AuntMinnie.com Molecular Imaging Radiology Insider

Dear Molecular Imaging Insider,

Adding PET or SPECT imaging to the diagnostic algorithm when evaluating dementia may hasten the diagnosis of Alzheimer's disease, according to research presented earlier this month at the RSNA conference in Chicago.

Researchers from the department of radiology at the University of Kansas Medical Center in Kansas City, KS, correlated Mini-Mental State Exam (MMSE) scores with the severity of findings characteristic of Alzheimer's dementia seen in SPECT and PET. The MMSE is a simplified scored form of a cognitive mental exam, and one of the most widely used tools for assessing the severity of dementia.

The researchers examined a group of patients who had undergone either SPECT or PET imaging, and had also taken an MMSE within six months of the physiologic imaging. They compared the five components of the MMSE -- orientation, immediate recall, attention and calculation, recall, and language -- and its composite scores with the severity of imaging findings.

They found that the MMSE was not valuable at all in predicting the severity of imaging results.

As a Molecular Imaging Insider subscriber, you have access to this story before it's published for the rest of our AuntMinnie.com members. To read more about the comparison of the MMSE with SPECT and PET imaging findings, click here.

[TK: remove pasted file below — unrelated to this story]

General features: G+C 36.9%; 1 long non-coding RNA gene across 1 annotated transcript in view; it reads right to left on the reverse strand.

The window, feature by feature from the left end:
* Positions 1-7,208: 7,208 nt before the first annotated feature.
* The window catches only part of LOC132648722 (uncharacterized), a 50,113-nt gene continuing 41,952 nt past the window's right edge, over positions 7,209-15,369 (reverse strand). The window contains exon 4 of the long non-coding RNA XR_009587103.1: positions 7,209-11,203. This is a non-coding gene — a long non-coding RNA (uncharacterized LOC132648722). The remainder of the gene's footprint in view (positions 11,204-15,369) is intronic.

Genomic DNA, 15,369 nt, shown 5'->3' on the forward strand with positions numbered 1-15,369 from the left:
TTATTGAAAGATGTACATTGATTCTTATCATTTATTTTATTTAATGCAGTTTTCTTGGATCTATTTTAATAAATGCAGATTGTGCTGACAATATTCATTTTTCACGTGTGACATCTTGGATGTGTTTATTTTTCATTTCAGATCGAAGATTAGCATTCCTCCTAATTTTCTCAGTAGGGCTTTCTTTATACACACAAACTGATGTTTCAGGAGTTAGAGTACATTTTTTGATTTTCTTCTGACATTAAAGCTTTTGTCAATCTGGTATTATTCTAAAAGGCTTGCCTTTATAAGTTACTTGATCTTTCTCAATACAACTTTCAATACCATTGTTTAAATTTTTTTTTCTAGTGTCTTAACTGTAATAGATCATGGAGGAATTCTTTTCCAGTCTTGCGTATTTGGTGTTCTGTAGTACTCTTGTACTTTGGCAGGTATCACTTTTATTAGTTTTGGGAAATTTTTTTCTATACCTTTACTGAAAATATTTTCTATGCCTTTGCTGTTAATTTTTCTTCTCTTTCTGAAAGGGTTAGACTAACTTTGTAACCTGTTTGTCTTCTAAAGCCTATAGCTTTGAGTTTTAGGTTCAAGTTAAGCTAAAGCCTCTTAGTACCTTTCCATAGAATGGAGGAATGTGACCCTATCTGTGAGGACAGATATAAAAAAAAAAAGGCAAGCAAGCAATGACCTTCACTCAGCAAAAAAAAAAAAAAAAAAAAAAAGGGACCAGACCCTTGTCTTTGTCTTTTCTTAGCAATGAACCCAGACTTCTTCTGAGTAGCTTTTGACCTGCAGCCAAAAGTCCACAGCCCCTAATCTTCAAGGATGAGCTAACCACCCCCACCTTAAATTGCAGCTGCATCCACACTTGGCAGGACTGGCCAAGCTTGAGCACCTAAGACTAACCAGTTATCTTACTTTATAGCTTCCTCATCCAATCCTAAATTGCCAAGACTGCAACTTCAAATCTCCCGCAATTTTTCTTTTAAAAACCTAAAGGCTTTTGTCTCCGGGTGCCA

Also, be sure to check out our coverage of molecular imaging topics from the RSNA conference in the Molecular Imaging Digital Community. The AuntMinnie staff reported on a variety of subjects, from the use of PET/CT in metastatic colon cancer, non-small cell lung cancer, and melanoma to the introduction of new 64-slice PET/CT systems.

In addition, if you haven't done so in a while, be sure to take a look at our online reference book, Nuclear Medicine on the Internet. This online e-book, authored by Dr. Scott Williams of Advanced Radiology Consultants in Bridgeport, CT, is updated each month so you're sure to get the latest news on clinical investigations and techniques for the entire spectrum of molecular imaging. You can check out Dr. Williams' most current postings by clicking here.

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